neutral power in regard to this world war, and to read
again the president’s proclamation, urging us to avoid
any act which might embitter.
It is apparent that this war is about to assume a more
dreadful phase. The fight is to be to the death, and peo
ples struggling for their place in the world know no law
but might in the last analysis.
What matters the rules of war to the soldier who has
Of Importance
to Men
We want you to know that our whole attention
is given to selecting merchandise of higher quality
that our many customers may be sure of complete
satisfaction when dealing with us.
EVERYTHING you will need in the clothing
line can be found in the complete stock we have
selected for you and
THE PRICES ARE RIGHT—WHY GO
ELSEWHERE.
The Miners' Store
Frank J. Cotter
A
HOTEL SEWARD
FORTY ROOMS-OUT OF FIRE ZONE
J. 0. PATTON, Prop. Rates by Day or Month
Modem Conveniences Well Lighted and Heated
PEACE AND PROSPERITY.
___ - — ■ — ■
I’M NOT
WORRYING!
boon bayoneted in the thigh and is trying to kill his ad
versary before the dreaded two feet of steel can be driven
home again into his vitals? Can the bomb thrower listen
to the supplication for mercy fro mthe man who is down,
when three feet away another propped on iiis elbow is pot
ting at him with an automatic? What can the “liquid fire
thrower do to save the wounded from burning to death
when a charge of the living is hurled at his position across
the held where they lie—Nothing! He must roast all he
can reach, or lose his own life and possibly the battle.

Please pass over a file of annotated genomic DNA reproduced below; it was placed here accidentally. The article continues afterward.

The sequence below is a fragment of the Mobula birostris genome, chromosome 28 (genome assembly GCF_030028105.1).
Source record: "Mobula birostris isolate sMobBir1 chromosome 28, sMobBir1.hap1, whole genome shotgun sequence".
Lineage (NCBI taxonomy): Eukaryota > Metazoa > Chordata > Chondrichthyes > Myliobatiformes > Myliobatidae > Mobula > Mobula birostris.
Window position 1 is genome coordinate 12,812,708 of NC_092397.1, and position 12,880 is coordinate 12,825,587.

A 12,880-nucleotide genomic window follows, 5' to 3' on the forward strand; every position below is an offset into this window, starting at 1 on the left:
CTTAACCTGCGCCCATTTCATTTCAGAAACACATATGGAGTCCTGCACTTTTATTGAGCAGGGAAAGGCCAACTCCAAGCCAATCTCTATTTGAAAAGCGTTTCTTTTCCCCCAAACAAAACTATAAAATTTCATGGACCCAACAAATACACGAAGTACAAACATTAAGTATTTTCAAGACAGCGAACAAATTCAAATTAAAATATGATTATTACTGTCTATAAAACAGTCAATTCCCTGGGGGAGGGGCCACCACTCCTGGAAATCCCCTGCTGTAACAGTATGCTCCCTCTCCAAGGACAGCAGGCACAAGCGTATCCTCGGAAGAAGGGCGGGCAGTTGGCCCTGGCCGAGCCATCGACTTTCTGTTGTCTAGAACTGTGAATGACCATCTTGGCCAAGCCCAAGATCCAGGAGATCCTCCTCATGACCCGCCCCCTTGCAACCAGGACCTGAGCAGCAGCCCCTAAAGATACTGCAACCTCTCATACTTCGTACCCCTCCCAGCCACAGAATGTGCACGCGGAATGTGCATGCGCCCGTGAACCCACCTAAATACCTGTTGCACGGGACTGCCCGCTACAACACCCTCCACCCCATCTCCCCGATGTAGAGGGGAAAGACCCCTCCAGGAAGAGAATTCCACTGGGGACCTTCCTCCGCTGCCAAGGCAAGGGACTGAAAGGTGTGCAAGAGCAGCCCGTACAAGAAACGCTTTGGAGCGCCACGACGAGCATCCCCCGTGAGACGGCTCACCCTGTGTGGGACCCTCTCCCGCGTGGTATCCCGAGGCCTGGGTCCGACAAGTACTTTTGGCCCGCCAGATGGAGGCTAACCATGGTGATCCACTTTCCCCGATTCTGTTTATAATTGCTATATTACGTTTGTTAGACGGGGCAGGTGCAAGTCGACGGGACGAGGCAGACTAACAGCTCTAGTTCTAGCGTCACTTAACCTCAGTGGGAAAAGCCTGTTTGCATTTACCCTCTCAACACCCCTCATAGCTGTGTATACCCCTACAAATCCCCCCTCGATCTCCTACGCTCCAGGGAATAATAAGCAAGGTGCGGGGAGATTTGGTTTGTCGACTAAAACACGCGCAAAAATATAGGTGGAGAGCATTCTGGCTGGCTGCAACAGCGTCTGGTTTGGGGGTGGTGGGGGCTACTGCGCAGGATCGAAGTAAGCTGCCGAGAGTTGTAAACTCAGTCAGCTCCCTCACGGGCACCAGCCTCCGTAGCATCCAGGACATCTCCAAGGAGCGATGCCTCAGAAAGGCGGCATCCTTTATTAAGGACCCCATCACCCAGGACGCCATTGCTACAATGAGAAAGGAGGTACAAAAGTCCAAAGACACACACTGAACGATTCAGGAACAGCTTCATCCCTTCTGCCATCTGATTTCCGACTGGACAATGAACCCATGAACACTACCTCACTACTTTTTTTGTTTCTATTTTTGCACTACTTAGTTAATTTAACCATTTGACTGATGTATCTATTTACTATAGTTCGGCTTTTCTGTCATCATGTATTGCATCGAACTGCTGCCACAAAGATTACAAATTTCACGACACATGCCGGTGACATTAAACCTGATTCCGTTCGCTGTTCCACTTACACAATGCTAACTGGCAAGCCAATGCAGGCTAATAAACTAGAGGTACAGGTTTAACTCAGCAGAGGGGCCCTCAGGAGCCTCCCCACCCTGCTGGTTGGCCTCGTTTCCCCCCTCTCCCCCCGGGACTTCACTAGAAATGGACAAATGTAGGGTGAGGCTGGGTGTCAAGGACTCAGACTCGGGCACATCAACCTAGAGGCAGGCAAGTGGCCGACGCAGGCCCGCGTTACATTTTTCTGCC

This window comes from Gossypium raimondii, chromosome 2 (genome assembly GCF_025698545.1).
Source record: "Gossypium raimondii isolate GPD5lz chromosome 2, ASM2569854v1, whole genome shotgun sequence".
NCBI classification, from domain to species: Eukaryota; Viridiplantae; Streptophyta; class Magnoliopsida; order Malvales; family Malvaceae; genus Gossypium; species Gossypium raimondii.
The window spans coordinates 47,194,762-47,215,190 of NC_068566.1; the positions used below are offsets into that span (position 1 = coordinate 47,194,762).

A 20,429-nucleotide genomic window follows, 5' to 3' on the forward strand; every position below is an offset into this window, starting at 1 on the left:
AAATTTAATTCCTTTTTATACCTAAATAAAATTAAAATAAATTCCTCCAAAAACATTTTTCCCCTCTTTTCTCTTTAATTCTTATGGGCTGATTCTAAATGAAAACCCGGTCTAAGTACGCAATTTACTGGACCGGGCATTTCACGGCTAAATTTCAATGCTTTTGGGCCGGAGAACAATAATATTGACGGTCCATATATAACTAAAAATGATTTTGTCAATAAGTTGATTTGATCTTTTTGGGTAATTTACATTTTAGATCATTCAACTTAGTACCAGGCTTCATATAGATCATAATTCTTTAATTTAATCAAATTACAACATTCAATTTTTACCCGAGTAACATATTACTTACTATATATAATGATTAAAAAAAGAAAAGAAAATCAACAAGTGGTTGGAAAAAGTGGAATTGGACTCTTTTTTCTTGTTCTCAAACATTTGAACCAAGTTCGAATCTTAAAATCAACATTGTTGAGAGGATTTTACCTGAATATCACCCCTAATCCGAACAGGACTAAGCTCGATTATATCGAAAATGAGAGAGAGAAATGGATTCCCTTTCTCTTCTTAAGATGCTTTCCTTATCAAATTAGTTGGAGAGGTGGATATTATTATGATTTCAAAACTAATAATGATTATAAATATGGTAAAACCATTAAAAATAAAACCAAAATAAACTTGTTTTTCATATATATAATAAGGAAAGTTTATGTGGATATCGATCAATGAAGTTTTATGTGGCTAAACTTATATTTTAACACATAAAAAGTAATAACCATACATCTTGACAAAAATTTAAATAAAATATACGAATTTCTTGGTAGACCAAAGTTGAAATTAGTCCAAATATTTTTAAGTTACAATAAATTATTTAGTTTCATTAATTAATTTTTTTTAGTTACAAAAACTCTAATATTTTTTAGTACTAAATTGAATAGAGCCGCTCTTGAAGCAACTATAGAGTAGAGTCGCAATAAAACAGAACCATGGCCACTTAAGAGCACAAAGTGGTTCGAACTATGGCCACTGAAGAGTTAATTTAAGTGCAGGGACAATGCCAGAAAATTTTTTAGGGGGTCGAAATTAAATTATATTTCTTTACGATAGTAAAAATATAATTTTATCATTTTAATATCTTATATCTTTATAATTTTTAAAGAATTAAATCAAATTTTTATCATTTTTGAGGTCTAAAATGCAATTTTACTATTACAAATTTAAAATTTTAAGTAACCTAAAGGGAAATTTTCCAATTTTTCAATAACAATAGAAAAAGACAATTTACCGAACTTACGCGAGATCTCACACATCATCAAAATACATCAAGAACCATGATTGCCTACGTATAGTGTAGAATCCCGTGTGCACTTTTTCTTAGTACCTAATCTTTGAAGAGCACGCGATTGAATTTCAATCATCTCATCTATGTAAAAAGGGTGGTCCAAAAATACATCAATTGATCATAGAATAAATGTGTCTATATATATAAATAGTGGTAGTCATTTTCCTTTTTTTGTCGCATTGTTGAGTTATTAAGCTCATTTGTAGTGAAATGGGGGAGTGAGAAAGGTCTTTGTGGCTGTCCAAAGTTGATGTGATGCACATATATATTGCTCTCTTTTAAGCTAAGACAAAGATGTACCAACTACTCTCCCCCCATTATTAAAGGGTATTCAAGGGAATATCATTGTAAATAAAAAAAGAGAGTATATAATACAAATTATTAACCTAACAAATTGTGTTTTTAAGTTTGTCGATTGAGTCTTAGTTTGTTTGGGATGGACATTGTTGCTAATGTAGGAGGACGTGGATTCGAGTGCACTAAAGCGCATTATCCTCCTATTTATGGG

War is frightful and carnage run riot — and only
tiiose who can, survive.
We as a nation have several alternatives;
If we don’t like what one side is doing we can dip in
on behalf of the other—and pay the price. _
If we determine to keep out of the struggle we can
let our merchantmen take their own chances in running
ine blockades maintained by both sides. _
If there is danger of all our merchantmen being lost
in blockade running we can refuse to allow American bot
toms to clear for blockaded ports, and let the warring
countries do their own sea hauling.
Or we can ldt her go as she looks, taking such pre
cautions as are possible and make the best of it.
One thing is certain. The war is so nearly world
wide, that all of the neutrals together cannot enforce their
edicts against both sides at once.
The situation presents so many dreaded possibilities,
however, that the best men of the nation are giving it
their cloest attention, and it is mete that the rest of us
should “Lose wild tongues that hold not Thee in aw.”
THE WORLD’S GOLD
Before the outbreak of the war the greatest single
aggregation of gold was in the bank ol Russift, valued at
$600,000,000. The next largest aggregation was in the
Denver sub-treasury—value $500,000,000. At that time
the United States had more gold than both Russia and
France. It had more gold than the combined nations of
Great Britain, Germany, Austria and Italy.
American experts estimate that the world’s supply of
gold is valued at $8,000,000,000. Of this approximately,
$2,000,000,000, has been used in industry, leaving $6,000,
000,000 in the vaults of the various governments, and of
this amount today the United States possesses approxi